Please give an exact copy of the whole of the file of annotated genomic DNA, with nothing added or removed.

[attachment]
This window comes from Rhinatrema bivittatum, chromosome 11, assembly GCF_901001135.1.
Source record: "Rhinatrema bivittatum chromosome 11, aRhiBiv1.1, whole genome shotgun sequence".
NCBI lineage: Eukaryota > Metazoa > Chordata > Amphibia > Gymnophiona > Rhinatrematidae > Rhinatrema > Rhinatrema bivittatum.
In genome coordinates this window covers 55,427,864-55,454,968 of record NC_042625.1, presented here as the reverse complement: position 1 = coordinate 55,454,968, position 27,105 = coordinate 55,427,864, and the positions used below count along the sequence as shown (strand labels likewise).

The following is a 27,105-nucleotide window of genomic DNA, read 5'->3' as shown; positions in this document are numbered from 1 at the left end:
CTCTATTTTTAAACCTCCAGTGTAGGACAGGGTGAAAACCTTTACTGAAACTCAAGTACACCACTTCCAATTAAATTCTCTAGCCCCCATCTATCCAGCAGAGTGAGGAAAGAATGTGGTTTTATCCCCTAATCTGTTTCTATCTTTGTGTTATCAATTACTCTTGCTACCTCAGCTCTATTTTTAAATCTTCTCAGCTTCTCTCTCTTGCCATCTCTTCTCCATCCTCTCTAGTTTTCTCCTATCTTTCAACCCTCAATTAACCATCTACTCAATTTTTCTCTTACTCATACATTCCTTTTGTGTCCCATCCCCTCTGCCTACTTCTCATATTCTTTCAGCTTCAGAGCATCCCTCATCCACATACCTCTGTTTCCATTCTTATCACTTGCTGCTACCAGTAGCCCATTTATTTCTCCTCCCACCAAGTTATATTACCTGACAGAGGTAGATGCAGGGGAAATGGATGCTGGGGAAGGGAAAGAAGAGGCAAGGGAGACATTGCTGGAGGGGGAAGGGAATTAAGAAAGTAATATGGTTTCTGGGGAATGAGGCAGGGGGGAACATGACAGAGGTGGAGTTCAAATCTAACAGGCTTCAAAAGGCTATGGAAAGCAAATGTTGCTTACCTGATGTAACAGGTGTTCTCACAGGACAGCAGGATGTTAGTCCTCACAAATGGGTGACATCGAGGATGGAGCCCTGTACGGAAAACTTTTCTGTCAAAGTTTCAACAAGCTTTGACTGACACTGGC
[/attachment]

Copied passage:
This window comes from Rhinatrema bivittatum, chromosome 11, assembly GCF_901001135.1.
Source record: "Rhinatrema bivittatum chromosome 11, aRhiBiv1.1, whole genome shotgun sequence".
NCBI lineage: Eukaryota > Metazoa > Chordata > Amphibia > Gymnophiona > Rhinatrematidae > Rhinatrema > Rhinatrema bivittatum.
In genome coordinates this window covers 55,427,864-55,454,968 of record NC_042625.1, presented here as the reverse complement: position 1 = coordinate 55,454,968, position 27,105 = coordinate 55,427,864, and the positions used below count along the sequence as shown (strand labels likewise).

The following is a 27,105-nucleotide window of genomic DNA, read 5'->3' as shown; positions in this document are numbered from 1 at the left end:
CTCTATTTTTAAACCTCCAGTGTAGGACAGGGTGAAAACCTTTACTGAAACTCAAGTACACCACTTCCAATTAAATTCTCTAGCCCCCATCTATCCAGCAGAGTGAGGAAAGAATGTGGTTTTATCCCCTAATCTGTTTCTATCTTTGTGTTATCAATTACTCTTGCTACCTCAGCTCTATTTTTAAATCTTCTCAGCTTCTCTCTCTTGCCATCTCTTCTCCATCCTCTCTAGTTTTCTCCTATCTTTCAACCCTCAATTAACCATCTACTCAATTTTTCTCTTACTCATACATTCCTTTTGTGTCCCATCCCCTCTGCCTACTTCTCATATTCTTTCAGCTTCAGAGCATCCCTCATCCACATACCTCTGTTTCCATTCTTATCACTTGCTGCTACCAGTAGCCCATTTATTTCTCCTCCCACCAAGTTATATTACCTGACAGAGGTAGATGCAGGGGAAATGGATGCTGGGGAAGGGAAAGAAGAGGCAAGGGAGACATTGCTGGAGGGGGAAGGGAATTAAGAAAGTAATATGGTTTCTGGGGAATGAGGCAGGGGGGAACATGACAGAGGTGGAGTTCAAATCTAACAGGCTTCAAAAGGCTATGGAAAGCAAATGTTGCTTACCTGATGTAACAGGTGTTCTCACAGGACAGCAGGATGTTAGTCCTCACAAATGGGTGACATCGAGGATGGAGCCCTGTACGGAAAACTTTTCTGTCAAAGTTTCAACAAGCTTTGACTGACACTGGC